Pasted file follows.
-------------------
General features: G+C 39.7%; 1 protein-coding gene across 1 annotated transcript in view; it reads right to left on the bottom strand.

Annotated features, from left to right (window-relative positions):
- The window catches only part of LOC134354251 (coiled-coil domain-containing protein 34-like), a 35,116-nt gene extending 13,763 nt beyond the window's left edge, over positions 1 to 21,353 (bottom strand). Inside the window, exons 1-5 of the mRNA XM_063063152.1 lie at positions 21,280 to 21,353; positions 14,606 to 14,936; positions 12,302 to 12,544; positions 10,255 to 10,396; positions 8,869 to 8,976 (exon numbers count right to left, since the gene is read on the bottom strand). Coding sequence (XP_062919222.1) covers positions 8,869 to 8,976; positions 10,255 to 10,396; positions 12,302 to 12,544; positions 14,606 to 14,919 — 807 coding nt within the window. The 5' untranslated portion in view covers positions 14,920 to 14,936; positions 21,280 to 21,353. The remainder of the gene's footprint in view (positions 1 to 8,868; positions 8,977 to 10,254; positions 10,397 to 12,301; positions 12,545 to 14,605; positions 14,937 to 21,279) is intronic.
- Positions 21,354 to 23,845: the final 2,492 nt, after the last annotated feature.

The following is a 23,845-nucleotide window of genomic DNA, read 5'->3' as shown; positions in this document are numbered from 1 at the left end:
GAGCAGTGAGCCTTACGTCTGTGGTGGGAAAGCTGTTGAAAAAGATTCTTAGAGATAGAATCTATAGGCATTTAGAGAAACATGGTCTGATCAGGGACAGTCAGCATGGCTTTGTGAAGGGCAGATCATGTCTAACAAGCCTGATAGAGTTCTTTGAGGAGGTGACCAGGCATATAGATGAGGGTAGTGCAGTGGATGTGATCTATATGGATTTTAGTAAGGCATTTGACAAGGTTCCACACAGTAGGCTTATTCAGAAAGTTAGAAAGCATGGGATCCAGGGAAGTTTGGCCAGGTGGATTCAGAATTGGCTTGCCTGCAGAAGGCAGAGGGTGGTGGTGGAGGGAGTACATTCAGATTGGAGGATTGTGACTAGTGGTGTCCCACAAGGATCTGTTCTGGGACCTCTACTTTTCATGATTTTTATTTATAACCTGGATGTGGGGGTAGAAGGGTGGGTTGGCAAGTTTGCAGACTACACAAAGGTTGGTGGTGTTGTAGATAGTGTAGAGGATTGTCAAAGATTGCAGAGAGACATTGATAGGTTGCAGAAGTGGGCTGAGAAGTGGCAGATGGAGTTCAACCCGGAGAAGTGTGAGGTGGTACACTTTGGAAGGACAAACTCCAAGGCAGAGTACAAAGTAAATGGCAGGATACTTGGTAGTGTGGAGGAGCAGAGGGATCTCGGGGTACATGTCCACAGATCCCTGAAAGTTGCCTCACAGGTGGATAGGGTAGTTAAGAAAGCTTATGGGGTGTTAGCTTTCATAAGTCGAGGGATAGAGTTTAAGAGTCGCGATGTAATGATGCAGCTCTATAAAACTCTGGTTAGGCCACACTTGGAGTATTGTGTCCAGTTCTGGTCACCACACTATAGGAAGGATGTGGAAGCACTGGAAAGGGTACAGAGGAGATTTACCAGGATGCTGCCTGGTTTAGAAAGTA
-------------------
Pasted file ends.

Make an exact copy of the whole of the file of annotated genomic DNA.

General features: G+C 39.7%; 1 protein-coding gene across 1 annotated transcript in view; it reads right to left on the bottom strand.

Annotated features, from left to right (window-relative positions):
- The window catches only part of LOC134354251 (coiled-coil domain-containing protein 34-like), a 35,116-nt gene extending 13,763 nt beyond the window's left edge, over positions 1 to 21,353 (bottom strand). Inside the window, exons 1-5 of the mRNA XM_063063152.1 lie at positions 21,280 to 21,353; positions 14,606 to 14,936; positions 12,302 to 12,544; positions 10,255 to 10,396; positions 8,869 to 8,976 (exon numbers count right to left, since the gene is read on the bottom strand). Coding sequence (XP_062919222.1) covers positions 8,869 to 8,976; positions 10,255 to 10,396; positions 12,302 to 12,544; positions 14,606 to 14,919 — 807 coding nt within the window. The 5' untranslated portion in view covers positions 14,920 to 14,936; positions 21,280 to 21,353. The remainder of the gene's footprint in view (positions 1 to 8,868; positions 8,977 to 10,254; positions 10,397 to 12,301; positions 12,545 to 14,605; positions 14,937 to 21,279) is intronic.
- Positions 21,354 to 23,845: the final 2,492 nt, after the last annotated feature.

The following is a 23,845-nucleotide window of genomic DNA, read 5'->3' as shown; positions in this document are numbered from 1 at the left end:
GAGCAGTGAGCCTTACGTCTGTGGTGGGAAAGCTGTTGAAAAAGATTCTTAGAGATAGAATCTATAGGCATTTAGAGAAACATGGTCTGATCAGGGACAGTCAGCATGGCTTTGTGAAGGGCAGATCATGTCTAACAAGCCTGATAGAGTTCTTTGAGGAGGTGACCAGGCATATAGATGAGGGTAGTGCAGTGGATGTGATCTATATGGATTTTAGTAAGGCATTTGACAAGGTTCCACACAGTAGGCTTATTCAGAAAGTTAGAAAGCATGGGATCCAGGGAAGTTTGGCCAGGTGGATTCAGAATTGGCTTGCCTGCAGAAGGCAGAGGGTGGTGGTGGAGGGAGTACATTCAGATTGGAGGATTGTGACTAGTGGTGTCCCACAAGGATCTGTTCTGGGACCTCTACTTTTCATGATTTTTATTTATAACCTGGATGTGGGGGTAGAAGGGTGGGTTGGCAAGTTTGCAGACTACACAAAGGTTGGTGGTGTTGTAGATAGTGTAGAGGATTGTCAAAGATTGCAGAGAGACATTGATAGGTTGCAGAAGTGGGCTGAGAAGTGGCAGATGGAGTTCAACCCGGAGAAGTGTGAGGTGGTACACTTTGGAAGGACAAACTCCAAGGCAGAGTACAAAGTAAATGGCAGGATACTTGGTAGTGTGGAGGAGCAGAGGGATCTCGGGGTACATGTCCACAGATCCCTGAAAGTTGCCTCACAGGTGGATAGGGTAGTTAAGAAAGCTTATGGGGTGTTAGCTTTCATAAGTCGAGGGATAGAGTTTAAGAGTCGCGATGTAATGATGCAGCTCTATAAAACTCTGGTTAGGCCACACTTGGAGTATTGTGTCCAGTTCTGGTCACCACACTATAGGAAGGATGTGGAAGCACTGGAAAGGGTACAGAGGAGATTTACCAGGATGCTGCCTGGTTTAGAAAGTA